The White House said Thursday that an inspection two years ago found structural deficiencies in the highway bridge that buckled during evening rush hour in Minneapolis.
White House press secretary Tony Snow said the Interstate 35W span rated 50 on a scale of 120 for structural stability.
“This doesn’t mean there was a risk of failure, but if an inspection report identifies deficiencies, the state is responsible for taking corrective actions,” he said. The bridge was 40 years old.
But it also pointed to problems with corrosion in the bridge’s steel beams, “poor welding,” and said it was designed under 1961 regulations that have since been rewritten with stricter rules.
RT Rybak, Minneapolis’s mayor, said it was too early to pinpoint a cause for the collapse.
The steel-arched bridge, built in 1967, rose 64 feet above the river and stretched 1,900 feet across the water. It was built with a single 458-foot-long steel arch to avoid the need for piers that might interfere with river navigation. The depth of the water underneath the bridge is between 4 to 14 feet, according to the Army Corps of Engineers.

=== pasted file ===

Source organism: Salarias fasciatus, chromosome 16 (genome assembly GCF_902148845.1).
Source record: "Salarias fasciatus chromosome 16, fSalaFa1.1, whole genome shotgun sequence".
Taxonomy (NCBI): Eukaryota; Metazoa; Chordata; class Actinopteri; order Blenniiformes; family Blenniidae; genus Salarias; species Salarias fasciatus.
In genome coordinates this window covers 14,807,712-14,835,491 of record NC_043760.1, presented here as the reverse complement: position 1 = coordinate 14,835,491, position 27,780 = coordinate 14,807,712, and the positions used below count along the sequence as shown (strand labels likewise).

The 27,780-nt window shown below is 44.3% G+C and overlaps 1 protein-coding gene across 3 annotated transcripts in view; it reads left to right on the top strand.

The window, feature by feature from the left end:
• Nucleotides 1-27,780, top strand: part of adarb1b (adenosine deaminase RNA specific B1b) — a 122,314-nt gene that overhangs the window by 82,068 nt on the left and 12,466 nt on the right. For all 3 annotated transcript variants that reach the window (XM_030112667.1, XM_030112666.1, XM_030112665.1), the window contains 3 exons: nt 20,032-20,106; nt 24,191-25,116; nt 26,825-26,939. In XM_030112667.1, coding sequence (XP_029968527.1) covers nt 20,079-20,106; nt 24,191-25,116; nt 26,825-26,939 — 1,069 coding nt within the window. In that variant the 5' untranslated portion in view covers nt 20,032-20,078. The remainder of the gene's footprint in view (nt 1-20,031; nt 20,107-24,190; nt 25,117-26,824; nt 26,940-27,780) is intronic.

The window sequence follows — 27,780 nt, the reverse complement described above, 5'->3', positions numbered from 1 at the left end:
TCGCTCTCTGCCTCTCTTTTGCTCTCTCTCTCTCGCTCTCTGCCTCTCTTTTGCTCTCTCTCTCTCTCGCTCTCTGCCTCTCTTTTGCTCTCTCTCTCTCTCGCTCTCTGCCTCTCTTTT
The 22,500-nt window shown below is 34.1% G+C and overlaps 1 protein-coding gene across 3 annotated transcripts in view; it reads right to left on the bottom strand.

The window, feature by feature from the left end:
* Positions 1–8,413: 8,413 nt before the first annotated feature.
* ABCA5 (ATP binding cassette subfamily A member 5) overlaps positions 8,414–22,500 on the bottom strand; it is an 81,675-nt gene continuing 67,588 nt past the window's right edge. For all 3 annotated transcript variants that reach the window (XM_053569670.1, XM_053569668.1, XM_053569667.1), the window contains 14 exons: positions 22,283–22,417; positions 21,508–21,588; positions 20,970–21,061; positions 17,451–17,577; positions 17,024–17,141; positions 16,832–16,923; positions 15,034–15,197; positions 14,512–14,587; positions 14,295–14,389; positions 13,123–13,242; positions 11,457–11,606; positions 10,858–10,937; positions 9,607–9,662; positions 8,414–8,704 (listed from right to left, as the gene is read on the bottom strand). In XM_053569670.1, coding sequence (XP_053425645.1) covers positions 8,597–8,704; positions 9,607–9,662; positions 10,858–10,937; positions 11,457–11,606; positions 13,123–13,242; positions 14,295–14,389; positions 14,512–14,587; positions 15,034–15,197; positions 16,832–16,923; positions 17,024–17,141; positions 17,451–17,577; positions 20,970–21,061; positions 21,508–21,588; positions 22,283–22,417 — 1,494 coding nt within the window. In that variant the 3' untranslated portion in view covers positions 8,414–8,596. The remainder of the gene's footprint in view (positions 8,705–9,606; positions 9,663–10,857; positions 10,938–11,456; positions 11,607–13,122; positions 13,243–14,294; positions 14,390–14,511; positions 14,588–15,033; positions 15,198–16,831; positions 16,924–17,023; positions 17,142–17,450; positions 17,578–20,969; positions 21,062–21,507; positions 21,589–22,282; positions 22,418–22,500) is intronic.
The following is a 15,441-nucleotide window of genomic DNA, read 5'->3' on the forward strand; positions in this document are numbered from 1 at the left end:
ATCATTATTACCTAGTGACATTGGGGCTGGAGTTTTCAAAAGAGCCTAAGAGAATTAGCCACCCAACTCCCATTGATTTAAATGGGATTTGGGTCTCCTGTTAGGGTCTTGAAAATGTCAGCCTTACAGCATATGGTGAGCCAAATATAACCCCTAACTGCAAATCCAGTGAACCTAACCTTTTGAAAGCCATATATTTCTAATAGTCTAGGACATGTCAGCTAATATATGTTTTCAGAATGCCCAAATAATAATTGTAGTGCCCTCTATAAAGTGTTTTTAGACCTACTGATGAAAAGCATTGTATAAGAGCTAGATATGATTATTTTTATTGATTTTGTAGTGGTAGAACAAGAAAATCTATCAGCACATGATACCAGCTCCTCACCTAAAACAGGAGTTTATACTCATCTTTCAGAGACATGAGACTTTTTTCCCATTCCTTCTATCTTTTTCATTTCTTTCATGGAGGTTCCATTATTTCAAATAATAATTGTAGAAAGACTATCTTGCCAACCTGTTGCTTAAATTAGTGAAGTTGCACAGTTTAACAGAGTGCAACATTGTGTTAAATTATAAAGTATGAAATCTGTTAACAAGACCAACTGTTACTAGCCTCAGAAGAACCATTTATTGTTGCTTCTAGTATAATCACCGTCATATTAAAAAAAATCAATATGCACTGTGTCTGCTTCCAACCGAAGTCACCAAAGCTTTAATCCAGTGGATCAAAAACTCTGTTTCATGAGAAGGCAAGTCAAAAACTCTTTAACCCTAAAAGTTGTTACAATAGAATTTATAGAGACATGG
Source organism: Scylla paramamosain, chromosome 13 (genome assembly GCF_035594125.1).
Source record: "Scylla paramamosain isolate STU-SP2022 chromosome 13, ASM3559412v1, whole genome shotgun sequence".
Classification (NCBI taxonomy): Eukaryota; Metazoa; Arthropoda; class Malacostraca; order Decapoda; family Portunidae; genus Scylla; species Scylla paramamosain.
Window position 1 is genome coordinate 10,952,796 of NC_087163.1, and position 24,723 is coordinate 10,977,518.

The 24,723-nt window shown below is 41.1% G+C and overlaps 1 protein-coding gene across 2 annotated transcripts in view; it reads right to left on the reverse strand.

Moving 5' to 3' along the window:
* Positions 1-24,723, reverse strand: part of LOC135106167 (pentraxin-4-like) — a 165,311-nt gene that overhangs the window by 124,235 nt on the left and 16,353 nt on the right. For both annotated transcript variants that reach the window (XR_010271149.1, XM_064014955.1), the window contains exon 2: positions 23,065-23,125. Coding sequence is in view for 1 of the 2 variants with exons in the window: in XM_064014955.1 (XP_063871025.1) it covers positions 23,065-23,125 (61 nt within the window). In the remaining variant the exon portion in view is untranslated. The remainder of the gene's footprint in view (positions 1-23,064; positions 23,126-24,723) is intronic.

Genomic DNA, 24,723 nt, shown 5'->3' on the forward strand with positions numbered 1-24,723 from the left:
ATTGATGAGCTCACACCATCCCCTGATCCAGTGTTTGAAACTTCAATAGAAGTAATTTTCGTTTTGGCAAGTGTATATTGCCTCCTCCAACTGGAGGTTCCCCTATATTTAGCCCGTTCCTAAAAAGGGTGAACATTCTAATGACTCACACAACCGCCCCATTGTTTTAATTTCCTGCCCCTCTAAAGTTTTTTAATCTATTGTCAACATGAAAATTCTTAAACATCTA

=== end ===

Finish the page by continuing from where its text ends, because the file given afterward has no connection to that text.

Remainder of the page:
A spokesman for the US department of homeland security said there were “no indications of a nexus to terrorism at this time”.
First lady Laura Bush will visit Minneapolis on Friday to console victims of the collapse, which killed at least four people and sent dozens of cars plummeting into the Mississippi River on Wednesday.
Bush asked Federal Highway Administrator J. Richard Capka and Transportation Secretary Mary Peters to go to Minneapolis, where she will announce a $5 million grant to help pay for rerouting traffic patterns around the disaster.
Bush called Minnesota Gov. Tim Pawlenty at 8:45 a.m. EDT Thursday to offer encouragement. “He said the governor was in the president’s prayers and offered any support that we can provide,” Snow said. Bush also called Minneapolis Mayor R.T. Rybak to offer his condolences and prayers for the losses, and he acknowledged the economic cost of losing a main transportation artery.
Bush then called Peters as she flew to the scene. “He stressed the importance of projecting hope and optimism and offering any help,” Snow said.
The administration has sent federal help from the Transportation Department, the National Transportation Safety Board, the Federal Emergency Management Agency, the FBI, U.S. Coast Guard and U.S. Army Corps of Engineers and the Environmental Protection Agency, Snow said.